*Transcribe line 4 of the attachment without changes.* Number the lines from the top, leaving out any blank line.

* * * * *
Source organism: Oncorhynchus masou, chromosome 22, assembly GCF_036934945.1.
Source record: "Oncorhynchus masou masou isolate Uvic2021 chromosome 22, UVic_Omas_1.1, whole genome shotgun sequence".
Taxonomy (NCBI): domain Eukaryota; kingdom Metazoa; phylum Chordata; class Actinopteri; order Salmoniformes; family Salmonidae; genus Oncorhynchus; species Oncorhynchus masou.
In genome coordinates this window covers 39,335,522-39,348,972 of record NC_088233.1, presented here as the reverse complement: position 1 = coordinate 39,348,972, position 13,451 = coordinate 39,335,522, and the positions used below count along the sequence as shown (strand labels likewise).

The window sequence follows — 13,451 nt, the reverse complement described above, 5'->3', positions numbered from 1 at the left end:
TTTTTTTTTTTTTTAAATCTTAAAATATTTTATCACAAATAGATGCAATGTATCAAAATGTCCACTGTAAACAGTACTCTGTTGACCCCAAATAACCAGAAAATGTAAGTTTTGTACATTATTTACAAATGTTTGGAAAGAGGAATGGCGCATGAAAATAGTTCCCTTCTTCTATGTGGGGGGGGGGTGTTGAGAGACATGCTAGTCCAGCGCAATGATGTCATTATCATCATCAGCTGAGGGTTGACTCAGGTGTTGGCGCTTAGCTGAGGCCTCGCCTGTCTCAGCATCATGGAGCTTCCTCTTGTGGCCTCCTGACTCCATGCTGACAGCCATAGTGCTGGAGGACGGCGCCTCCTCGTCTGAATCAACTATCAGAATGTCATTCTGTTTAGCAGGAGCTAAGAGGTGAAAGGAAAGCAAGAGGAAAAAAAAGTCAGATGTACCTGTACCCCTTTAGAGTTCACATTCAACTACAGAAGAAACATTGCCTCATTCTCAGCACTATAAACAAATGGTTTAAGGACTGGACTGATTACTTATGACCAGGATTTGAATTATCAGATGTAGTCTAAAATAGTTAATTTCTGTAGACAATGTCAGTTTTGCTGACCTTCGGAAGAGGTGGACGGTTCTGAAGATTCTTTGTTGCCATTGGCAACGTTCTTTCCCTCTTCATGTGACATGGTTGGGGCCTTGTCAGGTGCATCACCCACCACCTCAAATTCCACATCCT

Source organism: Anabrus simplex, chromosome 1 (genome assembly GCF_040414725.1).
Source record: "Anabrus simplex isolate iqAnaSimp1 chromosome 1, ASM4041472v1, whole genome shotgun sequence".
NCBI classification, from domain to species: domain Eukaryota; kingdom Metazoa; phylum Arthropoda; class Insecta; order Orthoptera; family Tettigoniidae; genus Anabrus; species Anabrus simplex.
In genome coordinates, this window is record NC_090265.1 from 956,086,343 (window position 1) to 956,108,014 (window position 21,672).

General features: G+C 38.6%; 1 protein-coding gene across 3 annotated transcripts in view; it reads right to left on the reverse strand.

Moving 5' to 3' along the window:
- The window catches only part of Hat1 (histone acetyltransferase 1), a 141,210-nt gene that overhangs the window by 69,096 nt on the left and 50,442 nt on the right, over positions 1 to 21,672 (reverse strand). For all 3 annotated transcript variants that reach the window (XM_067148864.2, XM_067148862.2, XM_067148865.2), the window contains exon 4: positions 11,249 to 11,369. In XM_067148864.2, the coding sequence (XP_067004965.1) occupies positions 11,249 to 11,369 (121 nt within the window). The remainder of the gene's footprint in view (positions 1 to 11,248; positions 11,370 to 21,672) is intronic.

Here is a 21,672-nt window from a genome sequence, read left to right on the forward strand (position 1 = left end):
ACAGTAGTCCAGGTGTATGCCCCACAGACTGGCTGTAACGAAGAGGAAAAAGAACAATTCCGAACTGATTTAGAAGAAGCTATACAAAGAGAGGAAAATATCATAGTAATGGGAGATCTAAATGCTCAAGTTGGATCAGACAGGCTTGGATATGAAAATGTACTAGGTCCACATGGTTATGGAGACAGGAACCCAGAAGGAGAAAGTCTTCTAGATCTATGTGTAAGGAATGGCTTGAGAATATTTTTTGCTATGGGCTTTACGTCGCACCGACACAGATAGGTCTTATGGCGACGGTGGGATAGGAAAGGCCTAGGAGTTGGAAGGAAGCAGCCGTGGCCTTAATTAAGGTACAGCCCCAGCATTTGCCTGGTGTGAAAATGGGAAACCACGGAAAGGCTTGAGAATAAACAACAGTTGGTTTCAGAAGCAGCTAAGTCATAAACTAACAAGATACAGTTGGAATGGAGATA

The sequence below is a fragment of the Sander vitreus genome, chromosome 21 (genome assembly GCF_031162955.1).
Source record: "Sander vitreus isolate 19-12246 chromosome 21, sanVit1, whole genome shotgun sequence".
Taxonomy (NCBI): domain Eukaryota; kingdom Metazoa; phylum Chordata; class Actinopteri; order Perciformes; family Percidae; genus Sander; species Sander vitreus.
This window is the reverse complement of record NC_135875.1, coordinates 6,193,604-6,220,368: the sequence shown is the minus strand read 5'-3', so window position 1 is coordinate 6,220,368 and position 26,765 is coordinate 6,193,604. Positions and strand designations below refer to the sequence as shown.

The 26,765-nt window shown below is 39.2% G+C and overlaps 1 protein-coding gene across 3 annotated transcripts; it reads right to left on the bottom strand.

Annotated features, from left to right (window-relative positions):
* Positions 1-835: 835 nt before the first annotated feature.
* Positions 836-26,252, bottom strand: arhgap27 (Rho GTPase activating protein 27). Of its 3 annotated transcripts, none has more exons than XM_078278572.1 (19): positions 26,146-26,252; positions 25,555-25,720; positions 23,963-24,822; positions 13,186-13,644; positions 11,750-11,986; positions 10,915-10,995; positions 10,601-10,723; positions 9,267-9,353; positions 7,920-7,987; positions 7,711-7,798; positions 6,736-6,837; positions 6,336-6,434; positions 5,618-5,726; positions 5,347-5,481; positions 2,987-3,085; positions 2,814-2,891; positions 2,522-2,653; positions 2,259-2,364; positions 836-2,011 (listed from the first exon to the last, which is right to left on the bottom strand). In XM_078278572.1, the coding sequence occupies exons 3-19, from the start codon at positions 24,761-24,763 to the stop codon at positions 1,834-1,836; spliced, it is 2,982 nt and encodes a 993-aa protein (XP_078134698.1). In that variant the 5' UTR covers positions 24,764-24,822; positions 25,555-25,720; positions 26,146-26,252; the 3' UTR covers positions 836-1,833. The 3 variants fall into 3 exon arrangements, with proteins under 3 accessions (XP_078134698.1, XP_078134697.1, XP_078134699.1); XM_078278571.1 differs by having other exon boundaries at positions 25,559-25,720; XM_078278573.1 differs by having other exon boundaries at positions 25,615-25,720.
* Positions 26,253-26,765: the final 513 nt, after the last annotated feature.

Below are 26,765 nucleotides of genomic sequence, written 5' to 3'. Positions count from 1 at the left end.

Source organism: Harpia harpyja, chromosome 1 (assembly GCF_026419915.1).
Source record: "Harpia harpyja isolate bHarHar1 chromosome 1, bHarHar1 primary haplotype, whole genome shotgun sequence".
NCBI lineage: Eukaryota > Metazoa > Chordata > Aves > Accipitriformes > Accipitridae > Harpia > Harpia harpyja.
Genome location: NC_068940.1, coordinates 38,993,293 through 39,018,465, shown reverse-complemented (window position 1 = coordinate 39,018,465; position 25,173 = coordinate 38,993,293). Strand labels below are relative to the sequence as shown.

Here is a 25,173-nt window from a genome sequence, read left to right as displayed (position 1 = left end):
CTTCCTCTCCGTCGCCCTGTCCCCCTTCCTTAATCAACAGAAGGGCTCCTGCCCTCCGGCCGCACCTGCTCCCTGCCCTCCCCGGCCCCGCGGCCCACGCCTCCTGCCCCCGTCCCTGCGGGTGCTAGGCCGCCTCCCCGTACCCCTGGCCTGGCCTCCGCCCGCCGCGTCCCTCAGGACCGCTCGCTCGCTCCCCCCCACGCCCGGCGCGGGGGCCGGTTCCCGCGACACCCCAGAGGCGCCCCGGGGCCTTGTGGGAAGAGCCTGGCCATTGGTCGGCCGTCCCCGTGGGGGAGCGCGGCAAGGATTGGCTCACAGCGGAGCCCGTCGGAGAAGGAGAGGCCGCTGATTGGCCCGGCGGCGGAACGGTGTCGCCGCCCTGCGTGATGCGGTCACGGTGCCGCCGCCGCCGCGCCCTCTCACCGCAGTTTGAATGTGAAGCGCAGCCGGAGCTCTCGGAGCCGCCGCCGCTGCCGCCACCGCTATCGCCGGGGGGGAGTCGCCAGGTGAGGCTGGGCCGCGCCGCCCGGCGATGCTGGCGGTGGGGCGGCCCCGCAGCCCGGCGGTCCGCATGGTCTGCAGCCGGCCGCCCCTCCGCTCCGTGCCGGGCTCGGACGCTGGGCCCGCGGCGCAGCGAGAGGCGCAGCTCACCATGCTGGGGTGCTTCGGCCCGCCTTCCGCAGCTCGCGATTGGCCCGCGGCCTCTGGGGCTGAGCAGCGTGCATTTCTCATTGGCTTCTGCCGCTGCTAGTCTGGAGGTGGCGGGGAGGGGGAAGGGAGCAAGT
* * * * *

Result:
In genome coordinates this window covers 39,335,522-39,348,972 of record NC_088233.1, presented here as the reverse complement: position 1 = coordinate 39,348,972, position 13,451 = coordinate 39,335,522, and the positions used below count along the sequence as shown (strand labels likewise).